Chicago Public Schools and the State of Illinois have finally come to an agreement concerning new, mandated standardized state tests, the Partnerships for Assessment of Readiness for College and Careers (PARCC), and every student in the Chicago district will take the test this spring.
The truce came about when the Illinois State Board of Education sent a letter to the district last week reminding district officers that if CPS gave the test to students at only 10% of its schools, $1.4 billion in funding could be lost.
Becky Vevea, writing for WBEZ Public Radio, reports the CPS CEO Barbara Byrd-Bennett said she does not think the test is appropriate for administering to students this year, but added that the state had given her office no choice. One result of this decision is that CPS students will be bombarded with tests for the rest of the school year. Not all students will be taking all the tests, but the number of tests is disruptive, explains Wendy Katten, head of the parent group Raise Your Hand.
Third and fifth grades will take the PARCC exam on paper, and 6th through 8th, as well as high school students in Algebra I and English I, will test on computers. A second phase of the PARCC exams will be administered between April 27th and May 22nd, and the final phase of the district-required NWEA MAP test will be given to all kindergarten through 8th grades between May 11th and June 12th. School ends on June 16th.
Along with these tests, CPS students will take a series of REACH tests used to evaluate teachers. Advanced Placement and International Baccalaureate program students will be tested the second and third week of May.
Currently, Illinois has no “opt out” provision for removal from testing for parents and students. Board of Education president David Vitale said that the Feb. 24 re-election politics were not a factor in the decision to mandate the taking of the PARCC, writes Lauren Fitzpatrick of the Chicago Sun Times.
“Both the Illinois State Board of Education and the Department of Education have made it clear we have no other option other than to administer the test,” Vitale said. “They refused to work together with any of us to offer any alternative solutions. Instead of compromise, ISBE continues to reiterate the devastating sanctions that would befall is if we did not comply with the district wide implementation.”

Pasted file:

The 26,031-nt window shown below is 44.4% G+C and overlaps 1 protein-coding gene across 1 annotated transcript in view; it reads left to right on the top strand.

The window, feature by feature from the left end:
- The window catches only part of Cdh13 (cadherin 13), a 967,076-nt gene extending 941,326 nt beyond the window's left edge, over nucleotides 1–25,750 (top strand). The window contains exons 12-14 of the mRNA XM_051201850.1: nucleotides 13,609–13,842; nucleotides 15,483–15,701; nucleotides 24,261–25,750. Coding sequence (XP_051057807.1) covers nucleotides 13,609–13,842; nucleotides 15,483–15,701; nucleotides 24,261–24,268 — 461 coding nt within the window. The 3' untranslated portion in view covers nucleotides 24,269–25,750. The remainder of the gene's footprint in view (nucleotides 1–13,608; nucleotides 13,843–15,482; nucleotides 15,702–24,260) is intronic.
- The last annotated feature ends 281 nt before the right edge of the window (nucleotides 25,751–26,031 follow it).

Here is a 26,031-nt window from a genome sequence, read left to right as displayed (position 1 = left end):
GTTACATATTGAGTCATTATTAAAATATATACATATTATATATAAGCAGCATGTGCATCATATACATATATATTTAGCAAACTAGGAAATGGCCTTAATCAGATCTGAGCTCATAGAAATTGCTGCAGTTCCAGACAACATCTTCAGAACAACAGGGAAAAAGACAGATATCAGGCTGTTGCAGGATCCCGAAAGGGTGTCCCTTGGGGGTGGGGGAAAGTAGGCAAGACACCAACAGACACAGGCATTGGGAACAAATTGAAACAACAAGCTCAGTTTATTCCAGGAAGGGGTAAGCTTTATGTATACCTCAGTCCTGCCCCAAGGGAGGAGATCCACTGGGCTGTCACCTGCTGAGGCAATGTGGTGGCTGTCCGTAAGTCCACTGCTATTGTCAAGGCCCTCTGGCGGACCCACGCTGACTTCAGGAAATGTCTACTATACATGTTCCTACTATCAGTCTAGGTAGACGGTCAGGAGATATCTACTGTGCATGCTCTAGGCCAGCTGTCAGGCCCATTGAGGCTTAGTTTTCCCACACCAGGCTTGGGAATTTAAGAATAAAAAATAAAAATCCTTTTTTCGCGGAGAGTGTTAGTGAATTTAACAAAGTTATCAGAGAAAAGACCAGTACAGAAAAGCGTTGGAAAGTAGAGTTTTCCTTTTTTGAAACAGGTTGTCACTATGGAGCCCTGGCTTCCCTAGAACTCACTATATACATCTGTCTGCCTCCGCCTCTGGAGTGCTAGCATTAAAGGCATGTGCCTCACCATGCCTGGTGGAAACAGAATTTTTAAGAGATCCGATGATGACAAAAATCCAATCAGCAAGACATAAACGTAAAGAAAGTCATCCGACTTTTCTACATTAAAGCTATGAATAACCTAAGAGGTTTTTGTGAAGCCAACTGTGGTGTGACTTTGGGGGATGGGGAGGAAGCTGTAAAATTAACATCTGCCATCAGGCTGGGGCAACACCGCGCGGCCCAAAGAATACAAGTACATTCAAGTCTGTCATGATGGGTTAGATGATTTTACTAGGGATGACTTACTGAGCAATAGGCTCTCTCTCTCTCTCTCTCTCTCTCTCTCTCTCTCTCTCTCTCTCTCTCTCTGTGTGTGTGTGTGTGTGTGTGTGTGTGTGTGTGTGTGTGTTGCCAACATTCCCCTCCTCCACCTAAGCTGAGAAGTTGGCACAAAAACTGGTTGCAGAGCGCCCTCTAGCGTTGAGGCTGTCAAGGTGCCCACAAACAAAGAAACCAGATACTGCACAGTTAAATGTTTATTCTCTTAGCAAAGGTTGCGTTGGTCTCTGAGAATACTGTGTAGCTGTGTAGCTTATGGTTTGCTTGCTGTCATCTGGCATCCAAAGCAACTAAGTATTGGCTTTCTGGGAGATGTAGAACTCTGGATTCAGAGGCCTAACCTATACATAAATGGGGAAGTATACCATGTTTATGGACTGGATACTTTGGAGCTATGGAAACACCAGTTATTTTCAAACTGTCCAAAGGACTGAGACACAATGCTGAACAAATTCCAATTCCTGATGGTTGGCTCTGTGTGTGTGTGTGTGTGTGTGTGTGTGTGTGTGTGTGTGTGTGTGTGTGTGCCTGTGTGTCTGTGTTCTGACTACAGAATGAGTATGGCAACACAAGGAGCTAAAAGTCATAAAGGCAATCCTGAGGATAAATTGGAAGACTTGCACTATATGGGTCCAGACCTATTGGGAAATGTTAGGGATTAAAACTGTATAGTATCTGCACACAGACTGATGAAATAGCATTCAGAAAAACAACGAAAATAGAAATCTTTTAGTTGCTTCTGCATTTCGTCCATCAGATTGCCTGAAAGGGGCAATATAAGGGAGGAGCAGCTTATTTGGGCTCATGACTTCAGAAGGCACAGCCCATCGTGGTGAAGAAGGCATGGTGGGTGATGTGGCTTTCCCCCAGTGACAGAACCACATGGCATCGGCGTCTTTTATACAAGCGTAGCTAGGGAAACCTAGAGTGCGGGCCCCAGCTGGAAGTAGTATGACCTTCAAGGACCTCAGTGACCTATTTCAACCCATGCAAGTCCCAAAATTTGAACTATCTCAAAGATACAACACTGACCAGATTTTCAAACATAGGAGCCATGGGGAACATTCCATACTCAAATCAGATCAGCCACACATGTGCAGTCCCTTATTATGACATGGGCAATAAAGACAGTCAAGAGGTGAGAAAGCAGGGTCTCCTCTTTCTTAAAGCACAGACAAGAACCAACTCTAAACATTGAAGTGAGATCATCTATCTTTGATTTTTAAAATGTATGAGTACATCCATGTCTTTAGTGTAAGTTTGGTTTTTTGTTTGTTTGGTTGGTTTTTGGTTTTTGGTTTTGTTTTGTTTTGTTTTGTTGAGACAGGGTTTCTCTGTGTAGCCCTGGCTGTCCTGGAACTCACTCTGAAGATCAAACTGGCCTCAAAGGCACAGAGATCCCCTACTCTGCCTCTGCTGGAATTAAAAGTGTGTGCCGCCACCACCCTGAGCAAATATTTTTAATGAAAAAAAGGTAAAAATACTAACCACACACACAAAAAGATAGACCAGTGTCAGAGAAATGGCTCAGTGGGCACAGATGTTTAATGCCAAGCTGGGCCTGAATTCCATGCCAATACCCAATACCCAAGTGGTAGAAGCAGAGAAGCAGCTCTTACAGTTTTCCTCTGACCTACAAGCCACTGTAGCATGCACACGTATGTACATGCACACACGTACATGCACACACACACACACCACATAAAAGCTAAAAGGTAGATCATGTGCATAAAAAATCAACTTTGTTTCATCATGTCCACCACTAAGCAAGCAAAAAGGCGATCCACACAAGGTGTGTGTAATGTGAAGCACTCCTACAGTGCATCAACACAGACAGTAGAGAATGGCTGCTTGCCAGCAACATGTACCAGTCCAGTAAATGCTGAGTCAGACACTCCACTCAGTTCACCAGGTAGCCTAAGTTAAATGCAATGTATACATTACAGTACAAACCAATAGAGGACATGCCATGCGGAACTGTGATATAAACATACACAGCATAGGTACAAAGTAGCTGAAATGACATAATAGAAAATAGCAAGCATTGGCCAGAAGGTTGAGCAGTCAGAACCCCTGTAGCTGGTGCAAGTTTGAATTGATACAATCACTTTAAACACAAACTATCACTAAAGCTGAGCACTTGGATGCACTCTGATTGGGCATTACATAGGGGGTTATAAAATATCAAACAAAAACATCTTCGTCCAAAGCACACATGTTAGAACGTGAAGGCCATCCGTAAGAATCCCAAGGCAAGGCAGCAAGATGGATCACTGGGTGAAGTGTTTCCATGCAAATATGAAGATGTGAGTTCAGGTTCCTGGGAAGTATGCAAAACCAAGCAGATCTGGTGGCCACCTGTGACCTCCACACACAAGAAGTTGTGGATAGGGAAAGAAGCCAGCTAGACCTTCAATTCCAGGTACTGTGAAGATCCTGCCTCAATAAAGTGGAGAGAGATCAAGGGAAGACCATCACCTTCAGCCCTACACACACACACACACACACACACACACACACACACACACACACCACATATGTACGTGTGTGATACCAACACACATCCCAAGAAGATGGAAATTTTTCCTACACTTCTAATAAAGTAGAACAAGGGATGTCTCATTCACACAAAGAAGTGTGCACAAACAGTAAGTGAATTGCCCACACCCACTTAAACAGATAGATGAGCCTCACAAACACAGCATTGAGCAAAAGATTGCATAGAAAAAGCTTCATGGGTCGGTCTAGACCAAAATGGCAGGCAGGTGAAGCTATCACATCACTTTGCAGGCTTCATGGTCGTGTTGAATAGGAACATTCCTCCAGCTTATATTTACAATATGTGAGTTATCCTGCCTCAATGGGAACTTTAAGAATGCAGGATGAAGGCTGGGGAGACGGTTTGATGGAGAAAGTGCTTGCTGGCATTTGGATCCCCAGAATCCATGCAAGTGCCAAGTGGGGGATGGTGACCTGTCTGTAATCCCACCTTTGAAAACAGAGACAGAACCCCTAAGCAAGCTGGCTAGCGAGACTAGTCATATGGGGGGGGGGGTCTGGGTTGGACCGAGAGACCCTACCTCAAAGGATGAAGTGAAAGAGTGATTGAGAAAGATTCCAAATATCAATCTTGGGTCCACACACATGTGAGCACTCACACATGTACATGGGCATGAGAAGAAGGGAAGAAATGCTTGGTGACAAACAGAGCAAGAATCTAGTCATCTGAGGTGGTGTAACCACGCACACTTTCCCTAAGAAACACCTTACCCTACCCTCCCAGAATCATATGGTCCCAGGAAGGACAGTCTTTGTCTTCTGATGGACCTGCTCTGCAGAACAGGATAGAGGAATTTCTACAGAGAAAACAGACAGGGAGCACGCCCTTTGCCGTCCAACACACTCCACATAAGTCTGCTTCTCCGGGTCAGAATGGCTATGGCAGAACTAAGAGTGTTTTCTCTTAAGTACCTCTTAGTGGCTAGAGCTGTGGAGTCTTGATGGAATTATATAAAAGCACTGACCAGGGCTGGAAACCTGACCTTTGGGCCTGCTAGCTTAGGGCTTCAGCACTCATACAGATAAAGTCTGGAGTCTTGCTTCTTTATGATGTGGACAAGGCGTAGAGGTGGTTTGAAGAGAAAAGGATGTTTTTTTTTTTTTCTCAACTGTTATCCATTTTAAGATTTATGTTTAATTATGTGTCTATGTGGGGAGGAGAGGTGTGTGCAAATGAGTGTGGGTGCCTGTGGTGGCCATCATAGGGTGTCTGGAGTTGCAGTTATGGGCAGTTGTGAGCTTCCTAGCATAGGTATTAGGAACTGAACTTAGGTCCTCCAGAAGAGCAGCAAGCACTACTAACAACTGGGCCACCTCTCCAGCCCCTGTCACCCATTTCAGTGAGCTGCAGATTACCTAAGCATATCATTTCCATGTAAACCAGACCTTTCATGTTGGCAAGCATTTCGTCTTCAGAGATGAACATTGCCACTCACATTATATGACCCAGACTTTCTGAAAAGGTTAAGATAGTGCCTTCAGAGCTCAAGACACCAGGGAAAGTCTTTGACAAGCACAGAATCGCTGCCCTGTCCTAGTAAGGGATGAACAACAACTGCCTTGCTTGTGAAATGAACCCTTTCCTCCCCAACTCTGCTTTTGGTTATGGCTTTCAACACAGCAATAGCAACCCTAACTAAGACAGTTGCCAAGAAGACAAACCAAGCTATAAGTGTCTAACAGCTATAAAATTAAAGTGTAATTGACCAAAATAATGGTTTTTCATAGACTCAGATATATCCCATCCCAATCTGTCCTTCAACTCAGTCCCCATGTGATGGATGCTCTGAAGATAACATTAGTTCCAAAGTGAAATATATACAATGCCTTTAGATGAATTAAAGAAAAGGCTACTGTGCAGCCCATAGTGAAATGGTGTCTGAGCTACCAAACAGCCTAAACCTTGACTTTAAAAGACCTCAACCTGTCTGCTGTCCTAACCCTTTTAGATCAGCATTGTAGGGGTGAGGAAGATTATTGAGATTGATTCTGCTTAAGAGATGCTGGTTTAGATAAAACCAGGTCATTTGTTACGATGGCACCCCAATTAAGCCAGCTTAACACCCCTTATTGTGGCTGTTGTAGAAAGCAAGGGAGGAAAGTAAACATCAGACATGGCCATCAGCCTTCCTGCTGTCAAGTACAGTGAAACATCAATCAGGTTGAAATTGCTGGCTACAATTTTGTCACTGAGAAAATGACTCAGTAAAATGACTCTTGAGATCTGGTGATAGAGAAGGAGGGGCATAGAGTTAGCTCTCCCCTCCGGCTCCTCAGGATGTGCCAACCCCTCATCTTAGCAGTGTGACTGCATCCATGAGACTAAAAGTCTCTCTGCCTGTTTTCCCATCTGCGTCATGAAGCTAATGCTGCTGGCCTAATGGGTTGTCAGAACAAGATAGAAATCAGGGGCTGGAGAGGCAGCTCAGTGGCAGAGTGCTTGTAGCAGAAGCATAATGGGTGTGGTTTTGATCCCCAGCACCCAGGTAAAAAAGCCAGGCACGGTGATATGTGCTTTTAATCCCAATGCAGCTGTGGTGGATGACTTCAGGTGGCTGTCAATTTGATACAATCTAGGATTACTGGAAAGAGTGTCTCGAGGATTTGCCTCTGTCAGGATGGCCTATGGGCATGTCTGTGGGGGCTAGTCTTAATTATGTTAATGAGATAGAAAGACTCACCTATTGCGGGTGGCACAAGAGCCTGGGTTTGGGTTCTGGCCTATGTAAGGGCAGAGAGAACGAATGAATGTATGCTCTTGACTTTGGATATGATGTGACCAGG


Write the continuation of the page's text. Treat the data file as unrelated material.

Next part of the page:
Superintendent Christopher Koch said the state would not join into a request by CPS asking the US Department of Education for a waiver from the test, since PARCC is fully aligned to the Illinois Learning Standards and should be given to state students. CPS countered by pointing out that children in Chicago schools did not have adequate computer skills, nor did they have enough computers to take the exam.
Katten agreed, and adds that other states including Massachusetts and California have negotiated waivers, and New York was not penalized even though thousands of students refused to take PARCC. A statement from the state superintendent included this statement:
“We’re pleased to see that CPS will be moving forward with the assessment of all students. We believe it is a matter of equity and fairness that all students be able to demonstrate their mastery of the Illinois Learning Standards, so that appropriate support can be provided to ensure they remain on track for success in college and careers. Many districts throughout the state have spent months, even years, preparing for the new assessments and we are committed to working with CPS as they begin preparations.”
Byrd-Bennett, in an article in the Chicago Tribune by Juan Perez and Diane Rado, states that individual schools will decide how students who choose to sit out the test will be handled. Activist Katten added:
“While we are not that surprised that CPS has caved to these threats, the timing is horrible, and CPS should be offering a refusal policy for students and parents. Either way, we’ll be sharing test refusal information with parents all week.”
In January, CPS announced it would give the test at only 66 of its over 600 schools, although all schools were instructed to prepare for the test. Hundreds of Illinois schools are choosing not to take the test using a computer, but will take paper-and-pencil tests instead. The switch will cost the state about $2.4 million because computer testing is less expensive.
PARRC is designed to cover Common Core standards for which Illinois schools have been preparing for several years.